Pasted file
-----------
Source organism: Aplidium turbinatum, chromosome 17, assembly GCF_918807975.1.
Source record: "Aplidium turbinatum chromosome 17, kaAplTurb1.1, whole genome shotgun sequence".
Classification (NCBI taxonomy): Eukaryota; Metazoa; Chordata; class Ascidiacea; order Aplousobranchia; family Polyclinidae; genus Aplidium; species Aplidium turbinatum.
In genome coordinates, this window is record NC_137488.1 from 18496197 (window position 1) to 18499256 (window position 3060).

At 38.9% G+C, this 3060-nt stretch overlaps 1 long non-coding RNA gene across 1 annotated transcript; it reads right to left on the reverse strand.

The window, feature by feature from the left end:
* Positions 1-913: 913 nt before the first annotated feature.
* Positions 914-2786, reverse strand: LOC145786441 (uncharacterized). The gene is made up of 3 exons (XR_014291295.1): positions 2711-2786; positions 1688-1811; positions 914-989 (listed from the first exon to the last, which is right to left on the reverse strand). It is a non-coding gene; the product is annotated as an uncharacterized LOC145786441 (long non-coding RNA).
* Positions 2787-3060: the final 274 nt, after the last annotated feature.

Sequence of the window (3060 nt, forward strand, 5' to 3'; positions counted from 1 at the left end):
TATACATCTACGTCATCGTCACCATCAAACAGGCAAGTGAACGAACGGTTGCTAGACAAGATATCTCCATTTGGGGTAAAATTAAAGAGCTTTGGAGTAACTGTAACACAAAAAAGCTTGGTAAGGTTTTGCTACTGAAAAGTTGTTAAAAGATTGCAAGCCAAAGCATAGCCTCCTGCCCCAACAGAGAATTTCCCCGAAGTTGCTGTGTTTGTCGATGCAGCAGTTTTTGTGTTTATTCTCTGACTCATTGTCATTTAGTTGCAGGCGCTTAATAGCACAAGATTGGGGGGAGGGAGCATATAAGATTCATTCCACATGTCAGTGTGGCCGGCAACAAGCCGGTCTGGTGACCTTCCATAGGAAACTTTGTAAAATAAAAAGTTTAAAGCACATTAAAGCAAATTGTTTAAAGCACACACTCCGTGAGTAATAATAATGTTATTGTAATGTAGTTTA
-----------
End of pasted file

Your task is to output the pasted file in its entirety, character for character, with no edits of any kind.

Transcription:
Source organism: Aplidium turbinatum, chromosome 17, assembly GCF_918807975.1.
Source record: "Aplidium turbinatum chromosome 17, kaAplTurb1.1, whole genome shotgun sequence".
Classification (NCBI taxonomy): Eukaryota; Metazoa; Chordata; class Ascidiacea; order Aplousobranchia; family Polyclinidae; genus Aplidium; species Aplidium turbinatum.
In genome coordinates, this window is record NC_137488.1 from 18496197 (window position 1) to 18499256 (window position 3060).

At 38.9% G+C, this 3060-nt stretch overlaps 1 long non-coding RNA gene across 1 annotated transcript; it reads right to left on the reverse strand.

The window, feature by feature from the left end:
* Positions 1-913: 913 nt before the first annotated feature.
* Positions 914-2786, reverse strand: LOC145786441 (uncharacterized). The gene is made up of 3 exons (XR_014291295.1): positions 2711-2786; positions 1688-1811; positions 914-989 (listed from the first exon to the last, which is right to left on the reverse strand). It is a non-coding gene; the product is annotated as an uncharacterized LOC145786441 (long non-coding RNA).
* Positions 2787-3060: the final 274 nt, after the last annotated feature.

Sequence of the window (3060 nt, forward strand, 5' to 3'; positions counted from 1 at the left end):
TATACATCTACGTCATCGTCACCATCAAACAGGCAAGTGAACGAACGGTTGCTAGACAAGATATCTCCATTTGGGGTAAAATTAAAGAGCTTTGGAGTAACTGTAACACAAAAAAGCTTGGTAAGGTTTTGCTACTGAAAAGTTGTTAAAAGATTGCAAGCCAAAGCATAGCCTCCTGCCCCAACAGAGAATTTCCCCGAAGTTGCTGTGTTTGTCGATGCAGCAGTTTTTGTGTTTATTCTCTGACTCATTGTCATTTAGTTGCAGGCGCTTAATAGCACAAGATTGGGGGGAGGGAGCATATAAGATTCATTCCACATGTCAGTGTGGCCGGCAACAAGCCGGTCTGGTGACCTTCCATAGGAAACTTTGTAAAATAAAAAGTTTAAAGCACATTAAAGCAAATTGTTTAAAGCACACACTCCGTGAGTAATAATAATGTTATTGTAATGTAGTTTA